Here’s a situation: A designer you’ve worked with on several occasions enters your workroom on the 28th needing draperies for one of her good customers who has a dinner party on the 5th of next month. How do you handle it?
Karen Hardy, Accent Draperys, Richmond, VA, knows exactly what to do: First, Hardy needs verification from the workroom manager to see if she can get the job in. “It’s just not going to be automatically thrown in,” she says. “Work is done according to the time it comes in.” If it can be done, there is going to be an up-charge and—more importantly—the designer already knows that. Why? Because Accent Draperys has polices, standards and procedures . . . and adheres to them.
Karen and Ramon Hardy work mostly with designers—about 70 percent of the company’s total sales. It’s business they have targeted and want to grow. In order to make that possible, Accent Draperys works hard to develop workroom/designer relationships and to communicate with the 35 to 40 designers it works with.
To help it along, part of Accent Draperys’ 24,000-square-foot facility is set up as a design center. “Designers can come in and we can talk about projects, and they can look at fabrics and look at hardware and it’s going to be right here. Everything is going to be fabricated right here,” Karen Hardy says. “In order to cut down on any mistakes, we have to communicate. And it has to be a relationship. It can’t just be, ‘OK, I’m going to drop this off,’ or ‘I’m going to send this work order.’ There has to be some communication.”
What Hardy is trying to do is to get designers to come to think of it not as Karen’s workroom, but as their own. But everything has to be established upfront so everyone knows how it’s going to work. Hardy says, “As long as you follow everything that your company says you are going to do, and the designers hold up their end and you hold up your end, it’s a beautiful relationship.”
Hardy understands what designers are looking for. She knows they don’t like to commit completely to one workroom. They need to feel they have some control, some wiggle room. Designers also know that some workrooms are good at some jobs and not as good at others. “What they are really looking for is consistency in the service, consistency in quality they see. With communication and with a good workroom/designer relationship that can be obtained. They want to be assured that whatever they bring to you they are going to get the same quality, in the same timeframe, on time and within the budget [the workroom] estimated,” she says.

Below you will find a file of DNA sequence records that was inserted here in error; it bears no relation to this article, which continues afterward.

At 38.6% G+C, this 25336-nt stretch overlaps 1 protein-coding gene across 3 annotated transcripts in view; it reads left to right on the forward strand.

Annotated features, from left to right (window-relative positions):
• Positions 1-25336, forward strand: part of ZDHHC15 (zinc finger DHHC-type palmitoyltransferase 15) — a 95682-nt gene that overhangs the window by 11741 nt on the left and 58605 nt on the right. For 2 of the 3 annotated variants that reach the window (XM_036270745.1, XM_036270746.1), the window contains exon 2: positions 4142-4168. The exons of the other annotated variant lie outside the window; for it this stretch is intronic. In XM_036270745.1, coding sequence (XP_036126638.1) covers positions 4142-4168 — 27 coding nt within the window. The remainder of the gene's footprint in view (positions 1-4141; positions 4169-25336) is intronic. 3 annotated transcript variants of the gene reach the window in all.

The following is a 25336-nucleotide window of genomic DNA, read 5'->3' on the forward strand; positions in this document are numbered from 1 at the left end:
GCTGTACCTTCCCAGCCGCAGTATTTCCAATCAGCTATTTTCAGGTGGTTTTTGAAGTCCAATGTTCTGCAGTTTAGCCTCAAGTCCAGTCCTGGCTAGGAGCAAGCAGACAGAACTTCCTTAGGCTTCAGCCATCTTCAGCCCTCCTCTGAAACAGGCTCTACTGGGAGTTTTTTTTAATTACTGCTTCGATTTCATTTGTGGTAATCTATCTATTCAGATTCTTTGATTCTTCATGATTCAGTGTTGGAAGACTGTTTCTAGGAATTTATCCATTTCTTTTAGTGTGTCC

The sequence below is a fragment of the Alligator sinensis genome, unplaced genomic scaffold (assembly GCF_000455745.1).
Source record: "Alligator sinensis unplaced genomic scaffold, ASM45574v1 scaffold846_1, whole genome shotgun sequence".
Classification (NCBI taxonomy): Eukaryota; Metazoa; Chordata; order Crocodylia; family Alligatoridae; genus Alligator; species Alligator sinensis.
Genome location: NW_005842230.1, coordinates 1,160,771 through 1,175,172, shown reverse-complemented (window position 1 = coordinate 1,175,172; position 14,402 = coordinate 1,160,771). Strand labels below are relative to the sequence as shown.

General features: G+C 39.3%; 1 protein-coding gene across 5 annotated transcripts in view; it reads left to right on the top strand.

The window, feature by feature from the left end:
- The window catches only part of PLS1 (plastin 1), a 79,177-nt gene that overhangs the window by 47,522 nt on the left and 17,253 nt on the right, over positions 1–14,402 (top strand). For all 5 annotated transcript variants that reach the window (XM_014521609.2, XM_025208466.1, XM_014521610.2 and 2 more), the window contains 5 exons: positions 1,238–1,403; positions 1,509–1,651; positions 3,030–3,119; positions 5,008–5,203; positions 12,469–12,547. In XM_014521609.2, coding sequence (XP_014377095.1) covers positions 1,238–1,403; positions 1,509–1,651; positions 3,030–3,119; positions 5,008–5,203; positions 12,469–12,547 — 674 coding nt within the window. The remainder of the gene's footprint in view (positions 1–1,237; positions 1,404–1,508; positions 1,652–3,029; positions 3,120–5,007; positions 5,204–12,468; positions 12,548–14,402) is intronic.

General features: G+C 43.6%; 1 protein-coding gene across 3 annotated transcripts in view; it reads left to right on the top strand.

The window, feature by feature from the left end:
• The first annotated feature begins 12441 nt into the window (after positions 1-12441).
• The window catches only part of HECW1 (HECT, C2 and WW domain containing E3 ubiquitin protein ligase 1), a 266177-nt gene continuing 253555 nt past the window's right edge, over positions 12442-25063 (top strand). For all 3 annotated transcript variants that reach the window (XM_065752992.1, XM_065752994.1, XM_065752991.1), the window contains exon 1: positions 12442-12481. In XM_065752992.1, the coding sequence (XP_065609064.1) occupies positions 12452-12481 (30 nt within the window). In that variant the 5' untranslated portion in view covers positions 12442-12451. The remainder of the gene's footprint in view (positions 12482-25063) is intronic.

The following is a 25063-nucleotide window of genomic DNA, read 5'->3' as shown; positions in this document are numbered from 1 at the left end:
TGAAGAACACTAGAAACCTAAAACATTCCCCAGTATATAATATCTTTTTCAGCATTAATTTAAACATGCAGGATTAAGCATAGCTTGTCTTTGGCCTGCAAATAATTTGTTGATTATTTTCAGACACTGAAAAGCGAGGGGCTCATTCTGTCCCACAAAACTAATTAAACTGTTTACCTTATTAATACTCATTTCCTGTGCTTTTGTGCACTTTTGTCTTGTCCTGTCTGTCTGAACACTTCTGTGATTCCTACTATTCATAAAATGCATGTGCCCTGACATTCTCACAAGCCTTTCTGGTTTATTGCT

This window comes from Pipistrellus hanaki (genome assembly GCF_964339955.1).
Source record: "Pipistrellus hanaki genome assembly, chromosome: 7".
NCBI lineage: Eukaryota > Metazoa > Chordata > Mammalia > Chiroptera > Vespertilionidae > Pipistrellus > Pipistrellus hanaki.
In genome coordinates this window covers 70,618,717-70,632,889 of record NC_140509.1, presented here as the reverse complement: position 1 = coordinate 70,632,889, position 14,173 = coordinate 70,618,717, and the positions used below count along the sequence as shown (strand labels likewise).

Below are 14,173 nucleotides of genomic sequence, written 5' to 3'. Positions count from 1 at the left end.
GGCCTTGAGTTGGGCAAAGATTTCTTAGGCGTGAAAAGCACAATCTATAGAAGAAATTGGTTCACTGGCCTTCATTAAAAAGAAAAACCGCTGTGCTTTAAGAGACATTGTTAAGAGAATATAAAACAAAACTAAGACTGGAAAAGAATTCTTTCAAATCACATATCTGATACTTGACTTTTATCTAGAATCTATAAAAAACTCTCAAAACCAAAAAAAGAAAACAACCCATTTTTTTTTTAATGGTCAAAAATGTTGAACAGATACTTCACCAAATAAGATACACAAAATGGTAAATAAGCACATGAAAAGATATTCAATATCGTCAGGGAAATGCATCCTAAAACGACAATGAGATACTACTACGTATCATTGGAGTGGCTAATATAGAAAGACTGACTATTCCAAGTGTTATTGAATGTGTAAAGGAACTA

Accent Draperys has an earned reputation of providing that kind of work as a full-service, professional drapery workroom specializing in designing, fabricating and installing high-end custom interior fashions. Its large facility houses offices; a showroom with full-scale bedding, window treatments, valances and cornices; and, of course, the workroom.
“The workroom is broken up into top treatments, specialty top treatments, drapery panels, pillows and cushions,” Hardy explains. “Then we have another work space back there where we do headboards, cornices, lambrequins and things like that.”
Hardy also knows that designers today are not looking for your traditional pinch-pleated draperies. They want high-end, decorative panels in their residential designs, interlined or bump interlined with banding, cords and decorative trim on the leading edges. Accent Draperys provides all that with hand-sewn pleats and decorative valances, too.
It all speaks to the quality of the work Accent Draperys provides regardless of the size of the order. “It doesn’t matter if you come in here and spend $20 a yard on fabrics and I have another customer who comes in here and spends $220 a yard, the craftsmanship is going to remain the same,” Hardy says.
That craftsmanship is provided by nine seamstresses. When Karen and Ramon Hardy first began as a business, back in 1991, Karen did all the sewing herself. It has been a passion of hers since she was in middle school. But as the company grew, she knew she would have to spend time training others.
“You can’t hire people and expect them to know what you want them to know,” she explains. “All I want to know is can they run an industrial sewing machine, are they good at measurement, can they read a ruler, do they mind taking it apart and putting it back together until they can learn it? You really can’t hire seamstresses to come in and start fabricating window treatments. They have to go through three or four months training. You have to be able to put the time in with them so that they can produce the product that you want to stand behind.”
Karen Hardy’s main responsibilities now in addition to being that liaison between the business and the designer are to run the workroom and oversee the fabrication. She has a way of teaching her seamstresses while keeping them involved and motivated. After an installation, she takes photographs, has them enlarged to eight-by-tens and brings them to staff meetings for all to see. “I can say, ‘Look, see why we had to take a quarter of an inch off this side and a half-inch off this side?’ They may think something looks terrible on the table, but when it gets installed in the customer’s house, they get to see the whole picture. They take it personally. It’s their work, and they feel really good about it. Their eyes light up.”
WHAT IT’S ALL ABOUT